Corbyn hints he would de-criminalise cannabis
Corbyn hints he would de-criminalise cannabis because prosecuting young people for having ‘small amounts’ hurts their lives
- Labour leader said he had not changed his view on de-criminalising cannabis
- But he warned any change to the law should consider the consequences
- Debate over drug ignited by rows over whether it should be available medically
Jeremy Corbyn hinted he would de-criminalise cannabis if he became Prime Minister today.
The Labour leader said the ‘health concerns’ should be considered before the law is changed on any drug.
But he said where appropriate cannabis should be available for medical purposes.
And Mr Corbyn said he not changed his long-held view prosecuting possession of ‘small amounts’ was deeply damaging for young people.
Jeremy Corbyn (pictured today on Sky News) hinted he would de-criminalise cannabis if he became Prime Minister
Mr Corbyn intervened on the cannabis debate after weeks of argument about the use of cannabis oil to help epileptic boy Billy Caldwell.
The case reopened the wider debate about drug policy in the UK after splits emerged in the Cabinet.
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Mr Corbyn was asked by Sophy Ridge on Sky News if he stood by his statement in 2000 that possession of cannabis should not be a criminal offence.
He said: ‘No, I think criminalising people for possession of small amounts of cannabis is not particularly a good idea.
‘(It) does lead to great difficulties, particularly for younger people in communities like mine so I do think the debate is moving on.’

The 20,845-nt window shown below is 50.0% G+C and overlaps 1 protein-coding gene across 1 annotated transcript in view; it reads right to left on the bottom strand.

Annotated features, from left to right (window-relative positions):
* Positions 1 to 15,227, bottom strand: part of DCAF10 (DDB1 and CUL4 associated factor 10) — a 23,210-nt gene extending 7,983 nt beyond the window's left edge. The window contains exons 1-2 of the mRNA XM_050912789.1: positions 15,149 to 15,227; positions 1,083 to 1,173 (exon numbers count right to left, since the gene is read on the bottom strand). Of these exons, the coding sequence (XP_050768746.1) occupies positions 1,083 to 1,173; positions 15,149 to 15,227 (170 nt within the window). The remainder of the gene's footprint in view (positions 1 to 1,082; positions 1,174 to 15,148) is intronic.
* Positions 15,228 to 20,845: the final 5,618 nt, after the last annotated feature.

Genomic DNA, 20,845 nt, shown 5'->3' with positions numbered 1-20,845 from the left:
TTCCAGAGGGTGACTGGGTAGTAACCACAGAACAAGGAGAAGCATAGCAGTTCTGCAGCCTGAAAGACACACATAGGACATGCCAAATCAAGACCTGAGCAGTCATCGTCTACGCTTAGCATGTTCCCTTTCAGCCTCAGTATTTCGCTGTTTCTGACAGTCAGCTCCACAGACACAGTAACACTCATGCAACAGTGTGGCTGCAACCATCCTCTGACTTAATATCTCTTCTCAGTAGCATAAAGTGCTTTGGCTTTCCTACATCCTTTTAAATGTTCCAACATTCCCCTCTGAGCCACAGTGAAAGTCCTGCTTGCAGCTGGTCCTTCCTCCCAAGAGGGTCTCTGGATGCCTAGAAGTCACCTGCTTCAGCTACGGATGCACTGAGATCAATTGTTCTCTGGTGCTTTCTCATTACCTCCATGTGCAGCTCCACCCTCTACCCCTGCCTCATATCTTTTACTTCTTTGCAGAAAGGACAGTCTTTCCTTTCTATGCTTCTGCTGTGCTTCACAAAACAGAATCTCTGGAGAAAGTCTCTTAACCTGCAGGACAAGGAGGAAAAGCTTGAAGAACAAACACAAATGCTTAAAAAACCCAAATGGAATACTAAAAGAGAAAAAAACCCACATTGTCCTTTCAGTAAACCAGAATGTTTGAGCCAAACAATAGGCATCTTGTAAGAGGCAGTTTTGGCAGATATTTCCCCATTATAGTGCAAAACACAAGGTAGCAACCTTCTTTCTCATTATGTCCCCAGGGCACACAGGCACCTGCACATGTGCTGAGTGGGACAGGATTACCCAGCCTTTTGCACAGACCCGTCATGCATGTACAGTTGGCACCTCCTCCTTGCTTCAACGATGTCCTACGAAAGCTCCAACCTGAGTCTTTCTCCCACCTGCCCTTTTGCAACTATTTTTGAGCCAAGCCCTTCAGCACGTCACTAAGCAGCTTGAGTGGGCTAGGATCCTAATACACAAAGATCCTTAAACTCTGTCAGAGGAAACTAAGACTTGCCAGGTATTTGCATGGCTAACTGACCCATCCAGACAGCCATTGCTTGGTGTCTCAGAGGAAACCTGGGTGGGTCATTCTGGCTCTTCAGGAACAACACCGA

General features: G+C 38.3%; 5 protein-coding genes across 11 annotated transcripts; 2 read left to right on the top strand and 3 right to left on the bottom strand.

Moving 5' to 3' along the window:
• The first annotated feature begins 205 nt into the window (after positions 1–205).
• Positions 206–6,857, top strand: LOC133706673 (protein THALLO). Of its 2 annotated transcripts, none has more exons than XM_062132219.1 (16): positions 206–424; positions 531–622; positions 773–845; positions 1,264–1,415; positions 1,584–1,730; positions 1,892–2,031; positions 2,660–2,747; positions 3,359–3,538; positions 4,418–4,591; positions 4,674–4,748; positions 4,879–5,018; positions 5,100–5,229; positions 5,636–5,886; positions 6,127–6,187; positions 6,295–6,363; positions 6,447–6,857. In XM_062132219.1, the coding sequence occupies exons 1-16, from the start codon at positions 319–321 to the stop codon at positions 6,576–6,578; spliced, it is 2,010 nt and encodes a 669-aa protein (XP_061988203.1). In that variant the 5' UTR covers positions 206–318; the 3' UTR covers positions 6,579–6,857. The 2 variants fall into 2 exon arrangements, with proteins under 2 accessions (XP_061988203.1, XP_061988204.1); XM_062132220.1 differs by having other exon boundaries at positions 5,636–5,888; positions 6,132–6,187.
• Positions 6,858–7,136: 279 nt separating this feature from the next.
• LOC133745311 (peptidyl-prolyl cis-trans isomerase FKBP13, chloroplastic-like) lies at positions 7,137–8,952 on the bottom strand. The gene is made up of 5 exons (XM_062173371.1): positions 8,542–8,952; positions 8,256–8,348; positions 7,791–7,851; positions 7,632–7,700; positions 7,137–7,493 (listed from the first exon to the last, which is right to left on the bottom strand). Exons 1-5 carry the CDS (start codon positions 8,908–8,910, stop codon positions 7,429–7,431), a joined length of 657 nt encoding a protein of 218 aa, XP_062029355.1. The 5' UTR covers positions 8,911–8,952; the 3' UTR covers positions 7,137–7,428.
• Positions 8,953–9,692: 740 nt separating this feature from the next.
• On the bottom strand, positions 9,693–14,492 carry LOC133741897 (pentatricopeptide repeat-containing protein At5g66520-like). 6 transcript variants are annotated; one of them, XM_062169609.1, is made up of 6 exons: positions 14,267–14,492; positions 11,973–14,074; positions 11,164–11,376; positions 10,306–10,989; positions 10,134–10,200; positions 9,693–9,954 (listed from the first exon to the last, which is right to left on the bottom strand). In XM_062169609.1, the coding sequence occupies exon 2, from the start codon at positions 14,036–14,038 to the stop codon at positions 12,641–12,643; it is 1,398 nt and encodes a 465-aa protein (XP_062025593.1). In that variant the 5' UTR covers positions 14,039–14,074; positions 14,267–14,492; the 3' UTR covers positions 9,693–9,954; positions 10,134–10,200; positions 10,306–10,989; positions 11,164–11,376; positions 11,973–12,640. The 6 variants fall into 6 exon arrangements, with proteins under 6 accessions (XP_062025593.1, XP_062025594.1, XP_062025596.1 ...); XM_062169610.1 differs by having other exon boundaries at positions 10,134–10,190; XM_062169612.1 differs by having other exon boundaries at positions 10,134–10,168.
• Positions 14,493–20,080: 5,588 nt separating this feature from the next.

The research by the Institute of Economic Affairs claimed that the UK cannabis market was worth £2.6billion with more than three million customers
Asked if recreational use should be de-criminalised Mr Corbyn said: ‘Well I think we have to look at the health concerns of any drug that people take.
‘No drug is without consequences when people take it and personally I don’t take any drugs at all.
‘I think we should just think about it quite carefully but let’s go with what’s proposed now which is the availability of cannabis for medicinal purposes.’
Legalising cannabis would provide a £1billion windfall to the Treasury and leave marijuana users with more money in their pockets, a report has claimed.
The research by the Institute of Economic Affairs claimed that the UK cannabis market was worth £2.6billion with more than three million customers.
Billy Caldwell with his mother Charlotte. The 12-year-old is fighting for his life after being deprived of cannabis oil that helps prevent seizures
It also cited previous studies saying that savings for the NHS and other public services could amount to as much as £300million.
The report, entitled Joint Venture: Estimating the Size and Potential of the UK Cannabis Market, said legal sales would ‘virtually eradicate the black market’.
Pressure has been mounting for the government to consider legalising cannabis, with former Tory leader William Hague among those to back the change.
The IEA report said: ‘Legalising cannabis could alleviate the mental health issues associated with cannabis in two ways.
‘First, by generating tax revenue that could be spent on mental health services.
‘Second, by allowing safer, regulated cannabis to displace the more dangerous strains that have taken over the market.’
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